Relationship Connection: My best friend had an affair with my wife and still wants to be friends

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Question

Recently, I caught my wife cheating on me with a very close friend of mine. It has been months after, but I’m still suffering from the trauma of it all. I’ve since forgiven my wife, and we are trying to work on our relationship.

My close friend is also married. When I was recently talking with my wife about her affair, I found out that my friend’s wife found out before I did. She approached my wife regarding the affair, and they were able to talk and work things out between them. 

My friend’s wife is now hoping that everything can go back to normal and everyone can be friends again. However, I feel very uncomfortable with the idea, and I don’t think I’d want to be friends with this guy anymore. I feel too betrayed.

Am I being selfish? Am I being shallow? I hope you can advise me on this. 

Answer 

You’ve been through a devastating loss, and it’s tough enough to think clearly about your own marriage without additional pressure from others. This is a challenging situation, for sure. Not only did your wife and best friend have an affair, they let his wife in on the secret and worked through their relationship issues long before you knew anything. It’s overwhelming to learn you were the only one who didn’t know what was going on.  

Figuring out your relationship with an unfaithful friend doesn’t have to happen right now. It’s okay to take this slowly and decide what you need as you get more clarity and healing. This is a critical time to protect your resources and not deplete yourself.  

Relationship trauma depletes your physical, emotional, relational and spiritual resources, so it’s important that you preserve your strength as you rebuild. Responding to unnecessary pressures based on other people’s preferences will only sap your precious energy. Your friend and his wife – and possibly your wife – might be ready to move on as if nothing happened, but you get to decide how that will look for you.

It’s nice to hear that you and your wife are working through the damage caused by her affair. It’s difficult work, but it’s completely possible to heal your marriage. One of the key components of affair recovery is the establishment of strong boundaries around the marriage. This is not the time to keep an open door to this other couple. You need the safety and security of knowing your marriage isn’t exposed to outside threats.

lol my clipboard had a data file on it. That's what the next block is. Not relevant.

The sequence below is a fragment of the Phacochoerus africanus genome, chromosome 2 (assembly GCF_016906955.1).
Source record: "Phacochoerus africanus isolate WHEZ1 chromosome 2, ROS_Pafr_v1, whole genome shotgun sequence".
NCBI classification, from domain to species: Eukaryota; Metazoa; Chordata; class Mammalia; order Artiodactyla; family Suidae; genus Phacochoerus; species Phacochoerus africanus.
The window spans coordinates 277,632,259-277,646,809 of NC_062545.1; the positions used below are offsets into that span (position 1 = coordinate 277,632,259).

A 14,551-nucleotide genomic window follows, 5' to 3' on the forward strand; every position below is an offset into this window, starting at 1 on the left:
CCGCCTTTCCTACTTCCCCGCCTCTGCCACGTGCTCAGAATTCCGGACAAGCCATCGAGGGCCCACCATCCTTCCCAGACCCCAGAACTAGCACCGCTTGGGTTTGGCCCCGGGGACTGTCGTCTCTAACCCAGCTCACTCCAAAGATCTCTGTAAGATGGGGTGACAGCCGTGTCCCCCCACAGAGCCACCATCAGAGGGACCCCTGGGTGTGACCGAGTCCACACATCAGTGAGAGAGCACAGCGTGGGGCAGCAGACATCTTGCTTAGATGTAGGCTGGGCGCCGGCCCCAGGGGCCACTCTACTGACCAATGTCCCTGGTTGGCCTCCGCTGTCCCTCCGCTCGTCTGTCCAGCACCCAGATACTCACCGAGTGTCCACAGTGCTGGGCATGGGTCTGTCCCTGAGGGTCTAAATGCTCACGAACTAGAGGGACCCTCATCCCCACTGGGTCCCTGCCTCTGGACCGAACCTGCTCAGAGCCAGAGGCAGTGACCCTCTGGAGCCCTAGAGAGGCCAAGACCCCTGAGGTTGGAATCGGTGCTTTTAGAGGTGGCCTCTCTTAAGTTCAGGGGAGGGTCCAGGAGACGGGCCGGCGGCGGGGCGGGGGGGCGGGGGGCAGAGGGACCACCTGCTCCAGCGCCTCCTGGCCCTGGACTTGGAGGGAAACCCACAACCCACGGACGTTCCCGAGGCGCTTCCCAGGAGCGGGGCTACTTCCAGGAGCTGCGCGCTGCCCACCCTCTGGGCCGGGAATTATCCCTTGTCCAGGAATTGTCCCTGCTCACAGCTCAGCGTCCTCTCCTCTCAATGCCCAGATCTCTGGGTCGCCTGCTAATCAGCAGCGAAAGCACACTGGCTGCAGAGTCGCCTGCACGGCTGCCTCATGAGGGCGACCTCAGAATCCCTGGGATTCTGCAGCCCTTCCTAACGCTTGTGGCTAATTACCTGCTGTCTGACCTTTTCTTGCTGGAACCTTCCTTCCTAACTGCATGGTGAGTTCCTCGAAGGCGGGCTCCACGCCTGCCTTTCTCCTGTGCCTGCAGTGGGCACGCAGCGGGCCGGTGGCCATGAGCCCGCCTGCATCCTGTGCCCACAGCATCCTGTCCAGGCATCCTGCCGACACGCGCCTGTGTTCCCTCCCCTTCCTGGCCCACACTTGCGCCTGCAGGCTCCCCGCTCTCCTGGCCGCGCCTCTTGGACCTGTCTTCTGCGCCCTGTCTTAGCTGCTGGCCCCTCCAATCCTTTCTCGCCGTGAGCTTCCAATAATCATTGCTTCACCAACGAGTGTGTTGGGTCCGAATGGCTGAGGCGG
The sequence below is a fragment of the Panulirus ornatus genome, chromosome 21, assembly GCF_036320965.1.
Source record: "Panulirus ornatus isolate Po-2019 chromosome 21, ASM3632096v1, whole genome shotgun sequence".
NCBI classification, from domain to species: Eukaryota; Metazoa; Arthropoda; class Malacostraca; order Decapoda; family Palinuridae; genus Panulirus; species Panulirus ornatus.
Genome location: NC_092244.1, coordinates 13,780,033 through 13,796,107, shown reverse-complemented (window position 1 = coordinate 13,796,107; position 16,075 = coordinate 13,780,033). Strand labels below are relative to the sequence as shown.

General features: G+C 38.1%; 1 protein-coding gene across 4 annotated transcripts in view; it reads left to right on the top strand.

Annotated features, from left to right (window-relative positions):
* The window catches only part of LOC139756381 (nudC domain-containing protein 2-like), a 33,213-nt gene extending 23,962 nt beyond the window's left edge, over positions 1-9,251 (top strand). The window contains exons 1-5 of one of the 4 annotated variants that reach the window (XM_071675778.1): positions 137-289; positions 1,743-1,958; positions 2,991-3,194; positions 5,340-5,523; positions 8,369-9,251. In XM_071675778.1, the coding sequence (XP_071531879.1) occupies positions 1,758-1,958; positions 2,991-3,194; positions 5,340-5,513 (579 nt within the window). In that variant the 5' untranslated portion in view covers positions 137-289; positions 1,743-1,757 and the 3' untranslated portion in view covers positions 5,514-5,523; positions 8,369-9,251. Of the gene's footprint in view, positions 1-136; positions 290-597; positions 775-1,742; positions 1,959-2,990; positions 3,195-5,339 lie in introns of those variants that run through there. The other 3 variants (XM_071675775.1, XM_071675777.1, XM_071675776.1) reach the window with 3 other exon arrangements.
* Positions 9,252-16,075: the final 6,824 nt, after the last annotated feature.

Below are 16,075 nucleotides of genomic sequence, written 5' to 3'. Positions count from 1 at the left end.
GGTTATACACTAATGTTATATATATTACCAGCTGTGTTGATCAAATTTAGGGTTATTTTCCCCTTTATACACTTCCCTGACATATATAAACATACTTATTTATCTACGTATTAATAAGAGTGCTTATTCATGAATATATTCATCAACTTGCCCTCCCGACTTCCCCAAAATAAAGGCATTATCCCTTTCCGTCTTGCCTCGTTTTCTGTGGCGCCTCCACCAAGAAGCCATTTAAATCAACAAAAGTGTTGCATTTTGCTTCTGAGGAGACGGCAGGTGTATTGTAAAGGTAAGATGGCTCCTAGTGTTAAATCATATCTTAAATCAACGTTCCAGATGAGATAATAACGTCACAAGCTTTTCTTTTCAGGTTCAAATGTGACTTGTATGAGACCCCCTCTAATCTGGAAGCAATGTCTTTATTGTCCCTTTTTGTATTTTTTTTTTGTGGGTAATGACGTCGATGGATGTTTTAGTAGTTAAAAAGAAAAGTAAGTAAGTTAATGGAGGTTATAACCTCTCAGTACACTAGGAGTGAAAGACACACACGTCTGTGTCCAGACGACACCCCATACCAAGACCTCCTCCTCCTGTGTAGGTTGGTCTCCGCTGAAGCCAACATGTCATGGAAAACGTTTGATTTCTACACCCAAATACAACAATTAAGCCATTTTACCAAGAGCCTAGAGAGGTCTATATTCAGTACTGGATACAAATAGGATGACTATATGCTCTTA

This is an important time to see your wife protecting the marriage. If she’s pushing to invite this man back into your lives, you’ll want to slow down and ensure she’s not keeping her options open. It’s not easy to end an affair, and many unfaithful partners overestimate their strength post-affair.

This is a time to exercise caution and not become sloppy with boundaries. Her focus needs to be rebuilding a connection with you instead of trying to socialize with this other couple.

I believe in healing, forgiveness and the restoration of relationships, so I’ll be the last person to put limits on what is possible in the future with your friends. However, jumping back into this friendship just months after this difficult discovery feels premature to me.

Even though things in your marriage are feeling more hopeful, your marriage still needs time and space to heal. You also need space to consider what you want to do with this friendship. This isn’t something you can think through clearly right now.

It’s not selfish to need healing. As Jeffrey R. Holland reminded us, “The trials of life can be very deep, and we are not shallow people if we struggle with them.” Ask for the time and space you need while allowing your wife to show you her commitment to your healing.

Have a relationship question for Geoff to answer? Submit to:

Email: geoff@lovingmarriage.com

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